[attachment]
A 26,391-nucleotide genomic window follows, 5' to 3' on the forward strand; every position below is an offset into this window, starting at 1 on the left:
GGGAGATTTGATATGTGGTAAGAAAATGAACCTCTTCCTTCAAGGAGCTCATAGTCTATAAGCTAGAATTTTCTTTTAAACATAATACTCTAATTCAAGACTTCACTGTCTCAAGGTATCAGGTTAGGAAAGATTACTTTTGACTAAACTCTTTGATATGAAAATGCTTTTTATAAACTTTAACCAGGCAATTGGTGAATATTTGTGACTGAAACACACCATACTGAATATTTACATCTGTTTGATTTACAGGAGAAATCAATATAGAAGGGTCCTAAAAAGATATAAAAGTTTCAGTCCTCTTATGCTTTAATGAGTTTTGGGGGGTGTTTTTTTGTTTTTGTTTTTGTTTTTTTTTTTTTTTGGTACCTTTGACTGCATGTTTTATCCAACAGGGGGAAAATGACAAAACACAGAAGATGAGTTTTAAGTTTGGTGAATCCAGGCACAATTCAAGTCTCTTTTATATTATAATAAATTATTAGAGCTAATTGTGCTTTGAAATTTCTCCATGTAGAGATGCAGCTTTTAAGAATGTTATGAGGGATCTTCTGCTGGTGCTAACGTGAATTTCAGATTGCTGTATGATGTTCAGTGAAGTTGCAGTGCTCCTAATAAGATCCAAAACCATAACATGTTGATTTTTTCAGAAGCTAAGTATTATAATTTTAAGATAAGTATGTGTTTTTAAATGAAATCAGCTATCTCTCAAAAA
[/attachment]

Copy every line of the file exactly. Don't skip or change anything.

A 26,391-nucleotide genomic window follows, 5' to 3' on the forward strand; every position below is an offset into this window, starting at 1 on the left:
GGGAGATTTGATATGTGGTAAGAAAATGAACCTCTTCCTTCAAGGAGCTCATAGTCTATAAGCTAGAATTTTCTTTTAAACATAATACTCTAATTCAAGACTTCACTGTCTCAAGGTATCAGGTTAGGAAAGATTACTTTTGACTAAACTCTTTGATATGAAAATGCTTTTTATAAACTTTAACCAGGCAATTGGTGAATATTTGTGACTGAAACACACCATACTGAATATTTACATCTGTTTGATTTACAGGAGAAATCAATATAGAAGGGTCCTAAAAAGATATAAAAGTTTCAGTCCTCTTATGCTTTAATGAGTTTTGGGGGGTGTTTTTTTGTTTTTGTTTTTGTTTTTTTTTTTTTTTGGTACCTTTGACTGCATGTTTTATCCAACAGGGGGAAAATGACAAAACACAGAAGATGAGTTTTAAGTTTGGTGAATCCAGGCACAATTCAAGTCTCTTTTATATTATAATAAATTATTAGAGCTAATTGTGCTTTGAAATTTCTCCATGTAGAGATGCAGCTTTTAAGAATGTTATGAGGGATCTTCTGCTGGTGCTAACGTGAATTTCAGATTGCTGTATGATGTTCAGTGAAGTTGCAGTGCTCCTAATAAGATCCAAAACCATAACATGTTGATTTTTTCAGAAGCTAAGTATTATAATTTTAAGATAAGTATGTGTTTTTAAATGAAATCAGCTATCTCTCAAAAA